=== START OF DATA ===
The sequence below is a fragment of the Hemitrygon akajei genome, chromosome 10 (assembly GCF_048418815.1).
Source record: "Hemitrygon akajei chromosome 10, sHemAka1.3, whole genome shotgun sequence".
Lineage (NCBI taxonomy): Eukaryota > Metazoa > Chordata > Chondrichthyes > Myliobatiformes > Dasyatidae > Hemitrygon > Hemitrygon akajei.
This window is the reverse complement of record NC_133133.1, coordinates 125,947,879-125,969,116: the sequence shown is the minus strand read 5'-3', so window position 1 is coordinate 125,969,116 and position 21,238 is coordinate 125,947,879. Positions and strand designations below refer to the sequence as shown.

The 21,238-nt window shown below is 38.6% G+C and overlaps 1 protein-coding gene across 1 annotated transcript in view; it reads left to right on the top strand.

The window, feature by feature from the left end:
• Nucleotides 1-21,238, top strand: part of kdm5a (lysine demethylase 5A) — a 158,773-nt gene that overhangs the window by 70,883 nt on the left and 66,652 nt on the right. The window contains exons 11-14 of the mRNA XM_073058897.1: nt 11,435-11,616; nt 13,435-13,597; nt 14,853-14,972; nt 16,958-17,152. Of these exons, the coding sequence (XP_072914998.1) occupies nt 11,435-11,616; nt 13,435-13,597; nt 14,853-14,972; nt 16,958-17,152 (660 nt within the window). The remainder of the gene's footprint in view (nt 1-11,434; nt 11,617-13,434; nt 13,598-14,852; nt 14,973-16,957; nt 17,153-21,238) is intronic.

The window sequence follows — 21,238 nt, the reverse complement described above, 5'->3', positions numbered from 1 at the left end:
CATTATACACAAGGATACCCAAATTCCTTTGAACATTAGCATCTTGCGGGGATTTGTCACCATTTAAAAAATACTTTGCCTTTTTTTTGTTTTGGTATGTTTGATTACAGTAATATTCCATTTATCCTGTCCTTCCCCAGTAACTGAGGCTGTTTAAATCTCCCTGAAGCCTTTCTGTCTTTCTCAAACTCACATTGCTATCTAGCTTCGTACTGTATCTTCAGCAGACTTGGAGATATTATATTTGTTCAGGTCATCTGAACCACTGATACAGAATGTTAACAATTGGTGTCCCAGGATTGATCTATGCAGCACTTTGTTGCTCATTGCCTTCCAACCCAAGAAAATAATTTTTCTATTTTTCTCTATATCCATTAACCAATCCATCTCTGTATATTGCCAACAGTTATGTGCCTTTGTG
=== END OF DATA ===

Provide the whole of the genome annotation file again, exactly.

The sequence below is a fragment of the Hemitrygon akajei genome, chromosome 10 (assembly GCF_048418815.1).
Source record: "Hemitrygon akajei chromosome 10, sHemAka1.3, whole genome shotgun sequence".
Lineage (NCBI taxonomy): Eukaryota > Metazoa > Chordata > Chondrichthyes > Myliobatiformes > Dasyatidae > Hemitrygon > Hemitrygon akajei.
This window is the reverse complement of record NC_133133.1, coordinates 125,947,879-125,969,116: the sequence shown is the minus strand read 5'-3', so window position 1 is coordinate 125,969,116 and position 21,238 is coordinate 125,947,879. Positions and strand designations below refer to the sequence as shown.

The 21,238-nt window shown below is 38.6% G+C and overlaps 1 protein-coding gene across 1 annotated transcript in view; it reads left to right on the top strand.

The window, feature by feature from the left end:
• Nucleotides 1-21,238, top strand: part of kdm5a (lysine demethylase 5A) — a 158,773-nt gene that overhangs the window by 70,883 nt on the left and 66,652 nt on the right. The window contains exons 11-14 of the mRNA XM_073058897.1: nt 11,435-11,616; nt 13,435-13,597; nt 14,853-14,972; nt 16,958-17,152. Of these exons, the coding sequence (XP_072914998.1) occupies nt 11,435-11,616; nt 13,435-13,597; nt 14,853-14,972; nt 16,958-17,152 (660 nt within the window). The remainder of the gene's footprint in view (nt 1-11,434; nt 11,617-13,434; nt 13,598-14,852; nt 14,973-16,957; nt 17,153-21,238) is intronic.

The window sequence follows — 21,238 nt, the reverse complement described above, 5'->3', positions numbered from 1 at the left end:
CATTATACACAAGGATACCCAAATTCCTTTGAACATTAGCATCTTGCGGGGATTTGTCACCATTTAAAAAATACTTTGCCTTTTTTTTGTTTTGGTATGTTTGATTACAGTAATATTCCATTTATCCTGTCCTTCCCCAGTAACTGAGGCTGTTTAAATCTCCCTGAAGCCTTTCTGTCTTTCTCAAACTCACATTGCTATCTAGCTTCGTACTGTATCTTCAGCAGACTTGGAGATATTATATTTGTTCAGGTCATCTGAACCACTGATACAGAATGTTAACAATTGGTGTCCCAGGATTGATCTATGCAGCACTTTGTTGCTCATTGCCTTCCAACCCAAGAAAATAATTTTTCTATTTTTCTCTATATCCATTAACCAATCCATCTCTGTATATTGCCAACAGTTATGTGCCTTTGTG